From about 1798 to 1830 The Lancasterian monitorial System was highly influential, but was displaced by the "modern" system of grouping students into age groups taught using the lecture method, led by such educators as Horace Mann, and later inspired by the assembly-line methods of Frederick Taylor, although Lancaster's methods continue to be used and rediscovered today. Problems with the "modern" methods and the effects of the use of them are encouraging concerned persons to re-examine such earlier methods as those of Lancaster and adapt them to the current educational environment. Some of the documents which discuss the method and its use are now presented here.

Lancasterian Society

A Lancasterian Society was organized in the United States in the early 1800s to support the Monitorial System of education developed by Joseph Lancaster (1778-1838), supported in England by the Royal Lancasterian Society. For details on this method, see The Lancasterian Monitorial System of Education. However, Lancasterian schools encountered opposition and a decline in support after Lancaster's death. Its opponents charged that it failed to indoctrinate children in their parents' religions, that it encouraged discontent among the working class, and that more advanced students could not instruct as well as the growing number of persons seeking teaching jobs. Despite this opposition and the dissolution of the main Lancasterian societies, schools using the method persist to this day in many parts of the world and continue to turn out better educated citizens than most publicly funded schools are able to do.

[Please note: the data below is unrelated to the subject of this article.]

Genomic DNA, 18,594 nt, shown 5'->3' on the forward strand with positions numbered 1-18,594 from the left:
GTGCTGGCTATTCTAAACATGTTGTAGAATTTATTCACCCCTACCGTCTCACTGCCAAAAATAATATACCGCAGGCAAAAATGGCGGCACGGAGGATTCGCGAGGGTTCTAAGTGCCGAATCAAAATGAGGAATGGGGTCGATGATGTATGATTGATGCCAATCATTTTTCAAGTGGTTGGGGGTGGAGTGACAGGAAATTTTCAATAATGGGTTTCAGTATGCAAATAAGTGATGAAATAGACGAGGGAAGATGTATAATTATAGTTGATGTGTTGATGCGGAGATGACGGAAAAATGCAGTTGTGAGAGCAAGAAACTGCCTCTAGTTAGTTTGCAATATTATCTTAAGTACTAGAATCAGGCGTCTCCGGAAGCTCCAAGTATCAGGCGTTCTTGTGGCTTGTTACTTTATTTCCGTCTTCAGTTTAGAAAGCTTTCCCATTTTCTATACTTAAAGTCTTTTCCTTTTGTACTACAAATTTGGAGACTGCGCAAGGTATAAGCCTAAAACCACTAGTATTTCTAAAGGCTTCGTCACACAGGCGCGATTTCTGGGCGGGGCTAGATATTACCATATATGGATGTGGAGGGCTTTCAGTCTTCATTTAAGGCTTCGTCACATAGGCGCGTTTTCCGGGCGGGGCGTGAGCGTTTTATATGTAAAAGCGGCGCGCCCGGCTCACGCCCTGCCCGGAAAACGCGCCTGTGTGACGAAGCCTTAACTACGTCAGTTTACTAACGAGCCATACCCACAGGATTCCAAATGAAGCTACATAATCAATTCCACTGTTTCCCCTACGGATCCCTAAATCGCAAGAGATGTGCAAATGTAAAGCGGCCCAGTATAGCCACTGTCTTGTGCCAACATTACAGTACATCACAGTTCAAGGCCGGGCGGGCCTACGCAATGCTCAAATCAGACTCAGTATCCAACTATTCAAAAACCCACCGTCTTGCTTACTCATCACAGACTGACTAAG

On August 24, 2001, the Lancasterian Society was resurrected in Texas. See its Articles of Incorporation. During the months and years ahead it will seek to build support for the Lancasterian system, adapt it to modern situations, and found and operate a network of Lancasterian schools wherever local support for them can be sustained.

  1.   Introduction, by Jon Roland (2001)
  2.   My Grandfather on Public Education, by Jon Roland (1998)
  3.      Improvements in Education as it Respects the Industrious Classes of the Community, by Joseph Lancaster (1803)(complete)
  4.   Improvements in Education as it Respects the Industrious Classes of the Community, by Joseph Lancaster (1805)
  5.      The British System of Education: Being a Complete Epitome of the Improvements and Inventions Practiced at the Royal Free Schools, Borough-Road, Southwark, by Joseph Lancaster (1810)(complete)
  6.   A Short Account of the Rise and Progress of the Lancasterian System, by Joseph Lancaster (1821)
  7.   The Lancasterian System of Education, by Joseph Lancaster (1821)
  8.   The Psychology of Monitorial Instruction, Westminster Review (1824)
  9.   Organization of the British and Foreign School Society (BFSS) (1813)
  10.   Monitorial Schools for Girls, by Ann Springmann (1814)
  11.   Address on Monitorial Education, by Governor DeWitt Clinton (1809)
  12.   Reminiscence of the Lancasterian School in Detroit, by B. O. Williams (~1818)
  13.   The Lancasterian Enthusiasm in South America, by James Thomson (1824)
  14.   Monitorial Instruction, by John Griscom (1825)
  15.      The Practical Parts of Lancaster's Improvements and Bell's Experiment, ed. David Salmon (1932)